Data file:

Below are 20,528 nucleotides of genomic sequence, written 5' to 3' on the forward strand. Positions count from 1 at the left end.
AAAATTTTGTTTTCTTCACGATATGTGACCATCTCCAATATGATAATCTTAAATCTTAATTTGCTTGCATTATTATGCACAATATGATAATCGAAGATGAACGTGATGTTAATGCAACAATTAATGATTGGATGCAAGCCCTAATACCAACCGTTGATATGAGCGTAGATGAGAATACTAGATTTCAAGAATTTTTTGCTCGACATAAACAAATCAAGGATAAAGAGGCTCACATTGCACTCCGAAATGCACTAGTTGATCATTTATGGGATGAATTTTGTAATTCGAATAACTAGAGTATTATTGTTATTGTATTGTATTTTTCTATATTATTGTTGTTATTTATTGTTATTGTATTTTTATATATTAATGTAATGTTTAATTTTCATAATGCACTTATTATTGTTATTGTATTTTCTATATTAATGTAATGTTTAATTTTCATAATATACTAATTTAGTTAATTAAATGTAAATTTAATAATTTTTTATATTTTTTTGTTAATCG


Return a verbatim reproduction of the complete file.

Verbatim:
Below are 20,528 nucleotides of genomic sequence, written 5' to 3' on the forward strand. Positions count from 1 at the left end.
AAAATTTTGTTTTCTTCACGATATGTGACCATCTCCAATATGATAATCTTAAATCTTAATTTGCTTGCATTATTATGCACAATATGATAATCGAAGATGAACGTGATGTTAATGCAACAATTAATGATTGGATGCAAGCCCTAATACCAACCGTTGATATGAGCGTAGATGAGAATACTAGATTTCAAGAATTTTTTGCTCGACATAAACAAATCAAGGATAAAGAGGCTCACATTGCACTCCGAAATGCACTAGTTGATCATTTATGGGATGAATTTTGTAATTCGAATAACTAGAGTATTATTGTTATTGTATTGTATTTTTCTATATTATTGTTGTTATTTATTGTTATTGTATTTTTATATATTAATGTAATGTTTAATTTTCATAATGCACTTATTATTGTTATTGTATTTTCTATATTAATGTAATGTTTAATTTTCATAATATACTAATTTAGTTAATTAAATGTAAATTTAATAATTTTTTATATTTTTTTGTTAATCG